Battle of Lisnagarvey

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Battle of Lisnagarvey
Part of the Irish Confederate Wars and
Wars of the Three Kingdoms
Date 6 December 1649
Location Near Lisnagarvey, County Down
Result Parliamentarian victory
Belligerents
Royalists English Parliamentarians
Commanders and leaders
Major-General George Munro, 1st of Newmore & Lord Clandeboye Charles Coote
Colonel Robert Venables
Strength
3,000 5,000
Casualties and losses
1,500 Low

The Battle of Lisnagarvey took place near Lisburn, 20 miles (32 km) south of Carrickfergus, in south county Antrim, Ireland in December 1649. It was fought between the Royalists army (many of whom were Scots) and the Parliamentarians during the Wars of the Three Kingdoms.

Background[edit]

When the army of Oliver Cromwell landed in Dublin in August 1649, the only large town in Ulster held by the Parliamentarians was Derry. Charles Coote's forces had managed to resist the Royalist/Confederate alliance in 1649 thanks to an alliance of convenience with Owen Roe O'Neill and his Ulster Irish army. After Cromwell had conquered the Major town of Drogheda in September, he sent Colonel Robert Venables with a force of 5,000 men to conquer east Ulster while Cromwell himself headed south with the rest of the army.

Within days Venables had occupied Dundalk, and shortly after he captured the Port of Carlingford and a number of nearby castles with the help of a Parliamentarian frigate. The next day the parliamentarian cavalry captured Newry. The only serious resistance encountered by Venable's force occurred on 27 September, when some of Felim O'Neill's Ulster Irish launched a surprise attack on the Parliamentarian camp near Lisnagarvey. These however were beaten off. Shortly after, the Scottish garrison in Belfast also surrendered without a fight. A considerable quantity of arms and ammunition was obtained by the Parliamentarians in these actions.

In the meantime, the force of Charles Coote became active once again. Coote's first target was Coleraine. Some of the Protestant townsmen opened a gate and let his forces in, Coote then proceeded to massacre the garrison. Most of the defenders were in fact Protestants of Scottish birth, but Coote was not one to show mercy to an enemy. Coote's forces than joined Venable's at Belfast, who was preparing an attack on Carrickfergus.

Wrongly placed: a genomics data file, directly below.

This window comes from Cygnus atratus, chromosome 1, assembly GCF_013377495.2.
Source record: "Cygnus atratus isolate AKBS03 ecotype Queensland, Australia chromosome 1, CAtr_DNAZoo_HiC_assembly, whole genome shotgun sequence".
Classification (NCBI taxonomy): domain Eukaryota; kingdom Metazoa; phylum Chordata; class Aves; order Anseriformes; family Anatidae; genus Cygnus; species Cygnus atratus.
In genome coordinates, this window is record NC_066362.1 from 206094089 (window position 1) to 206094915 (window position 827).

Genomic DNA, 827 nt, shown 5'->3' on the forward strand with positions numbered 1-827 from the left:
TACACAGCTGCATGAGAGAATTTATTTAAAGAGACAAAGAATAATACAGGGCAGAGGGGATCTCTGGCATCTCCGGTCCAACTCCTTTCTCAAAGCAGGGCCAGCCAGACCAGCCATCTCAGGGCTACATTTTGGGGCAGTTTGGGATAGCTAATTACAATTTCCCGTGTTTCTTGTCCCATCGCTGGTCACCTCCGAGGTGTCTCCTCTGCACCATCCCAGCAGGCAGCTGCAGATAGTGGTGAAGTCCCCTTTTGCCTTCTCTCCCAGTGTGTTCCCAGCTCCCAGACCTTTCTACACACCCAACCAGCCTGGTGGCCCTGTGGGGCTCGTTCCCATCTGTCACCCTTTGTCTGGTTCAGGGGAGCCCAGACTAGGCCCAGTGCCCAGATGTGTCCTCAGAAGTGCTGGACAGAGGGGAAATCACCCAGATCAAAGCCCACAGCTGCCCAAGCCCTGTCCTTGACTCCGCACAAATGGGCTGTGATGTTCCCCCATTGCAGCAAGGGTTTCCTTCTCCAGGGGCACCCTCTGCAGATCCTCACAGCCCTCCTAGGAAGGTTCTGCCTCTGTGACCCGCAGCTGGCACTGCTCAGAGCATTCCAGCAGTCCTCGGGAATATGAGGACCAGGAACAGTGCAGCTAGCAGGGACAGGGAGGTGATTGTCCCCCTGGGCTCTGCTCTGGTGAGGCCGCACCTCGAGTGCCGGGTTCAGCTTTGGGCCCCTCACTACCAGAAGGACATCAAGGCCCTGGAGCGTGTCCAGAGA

The battle[edit]

In early December, Major General Monro's mostly Scottish army, 3,000 strong, joined forces with the Royalist Lord Clandeboye. The Royalists marched north in an attempt to stop the Parliamentarian army from taking Carrickfergus. After learning of their approach, the Parliamentarians moved to intercept the Royalists, and the two armies met near Lisnagarvey (Lisburn) on the Sixth of December. The advance guards of the two armies became engaged in a fight. Panic rapidly set in amongst the already demoralised Royalists. When the main Parliamentarian army came within sight, most of the Royalists were in flight. The Parliamentarians immediately attacked, and slaughtered 1,500 retreating Royalists. Most of the weapons and supplies of the Royalist army were lost. Clandeboyle surrendered shortly after the battle while Monro fled to Enniskillen.

Consequences[edit]

The rout at Lisnagarvey ended resistance by the Scottish Ulster forces to the Parliamentarian army. Carrickfergus surrendered to Coote on 13 December. True to form Coote had the families of the Scottish garrison thrown out of the town and into the winter cold. Thereafter only a few strongholds in Ulster remained in Royalist hands. Early in 1650 Monro surrendered Enniskillen to Coote for ₤500 and returned to Scotland. The Ulster Irish army was now all that was left in the way of a Parliamentarian conquest of Ulster.

See also[edit]

References[edit]

  • Scot-Wheeler, James (1999). Cromwell in Ireland. Dublin: Gill & Macmillan. ISBN 0-7171-2884-9.